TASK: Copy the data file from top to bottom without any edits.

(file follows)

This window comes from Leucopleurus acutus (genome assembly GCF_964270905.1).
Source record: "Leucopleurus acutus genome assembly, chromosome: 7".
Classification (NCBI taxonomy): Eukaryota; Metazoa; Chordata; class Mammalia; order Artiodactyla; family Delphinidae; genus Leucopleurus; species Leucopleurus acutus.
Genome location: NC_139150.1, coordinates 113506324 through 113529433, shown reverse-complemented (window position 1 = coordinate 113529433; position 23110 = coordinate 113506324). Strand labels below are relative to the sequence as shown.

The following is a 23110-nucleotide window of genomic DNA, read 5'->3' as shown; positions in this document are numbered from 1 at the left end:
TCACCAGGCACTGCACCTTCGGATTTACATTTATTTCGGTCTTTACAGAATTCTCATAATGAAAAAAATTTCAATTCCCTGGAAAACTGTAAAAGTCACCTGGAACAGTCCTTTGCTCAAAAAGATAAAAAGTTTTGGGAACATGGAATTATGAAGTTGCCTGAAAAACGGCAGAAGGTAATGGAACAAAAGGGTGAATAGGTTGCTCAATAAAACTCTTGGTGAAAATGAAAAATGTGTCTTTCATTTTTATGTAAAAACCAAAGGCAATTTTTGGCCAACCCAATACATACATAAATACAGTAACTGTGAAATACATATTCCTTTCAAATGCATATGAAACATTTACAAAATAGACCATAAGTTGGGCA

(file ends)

This window comes from Leucopleurus acutus (genome assembly GCF_964270905.1).
Source record: "Leucopleurus acutus genome assembly, chromosome: 7".
Classification (NCBI taxonomy): Eukaryota; Metazoa; Chordata; class Mammalia; order Artiodactyla; family Delphinidae; genus Leucopleurus; species Leucopleurus acutus.
Genome location: NC_139150.1, coordinates 113506324 through 113529433, shown reverse-complemented (window position 1 = coordinate 113529433; position 23110 = coordinate 113506324). Strand labels below are relative to the sequence as shown.

The following is a 23110-nucleotide window of genomic DNA, read 5'->3' as shown; positions in this document are numbered from 1 at the left end:
TCACCAGGCACTGCACCTTCGGATTTACATTTATTTCGGTCTTTACAGAATTCTCATAATGAAAAAAATTTCAATTCCCTGGAAAACTGTAAAAGTCACCTGGAACAGTCCTTTGCTCAAAAAGATAAAAAGTTTTGGGAACATGGAATTATGAAGTTGCCTGAAAAACGGCAGAAGGTAATGGAACAAAAGGGTGAATAGGTTGCTCAATAAAACTCTTGGTGAAAATGAAAAATGTGTCTTTCATTTTTATGTAAAAACCAAAGGCAATTTTTGGCCAACCCAATACATACATAAATACAGTAACTGTGAAATACATATTCCTTTCAAATGCATATGAAACATTTACAAAATAGACCATAAGTTGGGCA